Shakespeare and Renaissance Tragedy (EAS3137)

30 credits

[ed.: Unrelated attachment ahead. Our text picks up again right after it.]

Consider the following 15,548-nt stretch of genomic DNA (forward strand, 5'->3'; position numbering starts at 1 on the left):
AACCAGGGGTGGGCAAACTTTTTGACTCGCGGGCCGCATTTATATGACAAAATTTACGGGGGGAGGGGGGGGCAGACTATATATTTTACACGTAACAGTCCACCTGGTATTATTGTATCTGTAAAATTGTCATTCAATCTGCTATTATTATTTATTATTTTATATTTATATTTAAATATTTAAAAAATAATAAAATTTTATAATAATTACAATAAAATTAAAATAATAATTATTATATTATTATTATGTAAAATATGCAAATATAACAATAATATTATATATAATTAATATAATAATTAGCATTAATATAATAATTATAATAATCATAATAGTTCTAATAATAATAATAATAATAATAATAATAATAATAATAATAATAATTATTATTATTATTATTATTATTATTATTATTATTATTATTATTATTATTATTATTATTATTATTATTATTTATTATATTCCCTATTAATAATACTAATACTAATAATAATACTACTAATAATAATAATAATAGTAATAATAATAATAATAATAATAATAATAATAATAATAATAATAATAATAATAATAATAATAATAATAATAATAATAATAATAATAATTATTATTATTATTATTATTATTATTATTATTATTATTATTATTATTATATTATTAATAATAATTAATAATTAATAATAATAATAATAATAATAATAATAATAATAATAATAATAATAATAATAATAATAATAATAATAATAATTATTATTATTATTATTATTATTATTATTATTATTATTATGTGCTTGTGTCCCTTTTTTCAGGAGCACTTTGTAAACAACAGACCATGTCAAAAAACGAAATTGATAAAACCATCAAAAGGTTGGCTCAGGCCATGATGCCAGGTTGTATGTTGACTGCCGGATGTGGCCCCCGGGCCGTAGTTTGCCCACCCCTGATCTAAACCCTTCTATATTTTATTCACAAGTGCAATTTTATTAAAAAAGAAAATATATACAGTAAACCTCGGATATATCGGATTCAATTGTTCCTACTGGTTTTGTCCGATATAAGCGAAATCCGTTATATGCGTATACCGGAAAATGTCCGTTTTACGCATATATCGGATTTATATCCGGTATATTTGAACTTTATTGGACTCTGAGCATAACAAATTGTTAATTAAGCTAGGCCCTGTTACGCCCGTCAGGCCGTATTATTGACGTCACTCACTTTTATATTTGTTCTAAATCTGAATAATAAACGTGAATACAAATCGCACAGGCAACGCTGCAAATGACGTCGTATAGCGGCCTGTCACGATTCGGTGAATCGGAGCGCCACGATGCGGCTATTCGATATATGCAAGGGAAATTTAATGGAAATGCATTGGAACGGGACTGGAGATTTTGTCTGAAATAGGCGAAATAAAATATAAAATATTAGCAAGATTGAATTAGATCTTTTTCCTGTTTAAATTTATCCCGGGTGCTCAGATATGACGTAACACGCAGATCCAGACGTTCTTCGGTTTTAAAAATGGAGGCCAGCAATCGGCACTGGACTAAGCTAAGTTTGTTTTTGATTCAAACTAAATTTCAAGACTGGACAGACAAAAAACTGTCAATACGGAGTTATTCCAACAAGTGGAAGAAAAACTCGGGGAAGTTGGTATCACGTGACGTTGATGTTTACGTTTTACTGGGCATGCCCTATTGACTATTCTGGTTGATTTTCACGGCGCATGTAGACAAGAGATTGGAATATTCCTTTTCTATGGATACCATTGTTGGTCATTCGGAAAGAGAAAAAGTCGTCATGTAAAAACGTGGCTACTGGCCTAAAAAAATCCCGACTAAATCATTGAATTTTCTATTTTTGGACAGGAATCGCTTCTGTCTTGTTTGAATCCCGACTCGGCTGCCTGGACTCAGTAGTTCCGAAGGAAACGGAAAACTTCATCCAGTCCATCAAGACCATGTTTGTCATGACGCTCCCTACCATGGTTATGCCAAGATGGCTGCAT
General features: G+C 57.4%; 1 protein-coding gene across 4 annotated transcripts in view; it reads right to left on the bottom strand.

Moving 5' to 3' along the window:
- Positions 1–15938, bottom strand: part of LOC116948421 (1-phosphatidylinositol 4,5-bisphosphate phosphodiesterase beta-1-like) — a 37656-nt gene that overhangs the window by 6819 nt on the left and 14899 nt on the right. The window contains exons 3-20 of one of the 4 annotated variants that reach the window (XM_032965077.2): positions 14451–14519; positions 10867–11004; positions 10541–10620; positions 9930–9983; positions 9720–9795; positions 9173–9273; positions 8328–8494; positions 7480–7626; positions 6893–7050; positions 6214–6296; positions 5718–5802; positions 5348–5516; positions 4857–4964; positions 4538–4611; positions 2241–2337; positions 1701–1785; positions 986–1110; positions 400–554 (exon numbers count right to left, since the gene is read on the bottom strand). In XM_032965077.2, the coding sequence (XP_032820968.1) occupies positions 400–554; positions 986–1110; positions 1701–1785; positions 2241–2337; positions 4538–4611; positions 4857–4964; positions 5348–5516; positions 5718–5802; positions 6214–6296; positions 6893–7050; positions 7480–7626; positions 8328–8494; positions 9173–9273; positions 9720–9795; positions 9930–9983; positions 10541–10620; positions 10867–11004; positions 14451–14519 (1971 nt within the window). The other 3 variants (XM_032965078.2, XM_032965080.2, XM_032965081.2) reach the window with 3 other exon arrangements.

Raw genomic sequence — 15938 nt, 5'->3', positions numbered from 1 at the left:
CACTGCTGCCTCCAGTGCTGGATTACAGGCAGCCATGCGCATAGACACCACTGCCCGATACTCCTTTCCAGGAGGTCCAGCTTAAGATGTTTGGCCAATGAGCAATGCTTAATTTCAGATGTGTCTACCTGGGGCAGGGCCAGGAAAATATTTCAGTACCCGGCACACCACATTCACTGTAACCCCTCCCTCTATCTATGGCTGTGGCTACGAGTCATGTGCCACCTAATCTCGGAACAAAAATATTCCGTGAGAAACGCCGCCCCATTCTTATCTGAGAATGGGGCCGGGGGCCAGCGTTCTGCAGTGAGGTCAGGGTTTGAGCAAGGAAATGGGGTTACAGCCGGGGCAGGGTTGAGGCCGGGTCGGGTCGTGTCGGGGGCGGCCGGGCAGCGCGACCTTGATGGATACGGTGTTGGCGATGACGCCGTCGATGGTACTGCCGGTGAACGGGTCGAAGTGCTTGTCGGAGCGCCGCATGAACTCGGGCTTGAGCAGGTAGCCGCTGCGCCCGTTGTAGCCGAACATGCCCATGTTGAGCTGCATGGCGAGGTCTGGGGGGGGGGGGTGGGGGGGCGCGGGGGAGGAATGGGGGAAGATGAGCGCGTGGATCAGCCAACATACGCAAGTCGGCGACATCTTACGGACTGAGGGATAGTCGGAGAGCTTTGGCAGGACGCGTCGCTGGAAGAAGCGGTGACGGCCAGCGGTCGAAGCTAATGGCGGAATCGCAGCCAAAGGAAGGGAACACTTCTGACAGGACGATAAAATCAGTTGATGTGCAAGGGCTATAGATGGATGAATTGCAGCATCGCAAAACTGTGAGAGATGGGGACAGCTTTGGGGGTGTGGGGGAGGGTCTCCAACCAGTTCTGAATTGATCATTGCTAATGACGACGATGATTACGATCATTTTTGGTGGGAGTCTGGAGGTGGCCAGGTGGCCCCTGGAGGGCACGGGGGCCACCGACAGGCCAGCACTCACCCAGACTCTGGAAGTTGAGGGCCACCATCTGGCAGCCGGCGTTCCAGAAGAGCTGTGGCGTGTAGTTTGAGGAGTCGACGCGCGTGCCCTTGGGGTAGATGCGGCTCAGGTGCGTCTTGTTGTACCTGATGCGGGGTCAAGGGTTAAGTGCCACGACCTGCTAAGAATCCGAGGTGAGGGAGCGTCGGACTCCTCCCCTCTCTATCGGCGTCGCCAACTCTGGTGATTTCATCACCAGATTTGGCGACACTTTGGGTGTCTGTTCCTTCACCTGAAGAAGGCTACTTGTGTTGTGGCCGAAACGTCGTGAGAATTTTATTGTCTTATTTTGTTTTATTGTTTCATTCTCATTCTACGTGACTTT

Tragedy, as a distinctive literary and dramatic form, was one of the major contributions of English culture to the European Renaissance. This module offers the opportunity to study ten tragedies written from the early 1590s to the 1630s, including well-known and lesser-known plays by William Shakespeare, Christopher Marlowe, John Ford, Thomas Heywood, John Marston and Philip Massinger. Two weeks are spent on Shakespeare’s Hamlet; one week is also devoted to non-dramatic tragic writing of the Elizabethan period. Through weekly study of individual tragic texts, students will gain appreciation of the development of English tragedy in relation to its social, political and intellectual contexts. They will also become familiar with, and be invited to debate and challenge, current theoretical and historical approaches to the form. The module’s texts are grouped into three master-themes: 1) tragedies of the household; 2) tragedies of learning and belief; 3) the fall of princes.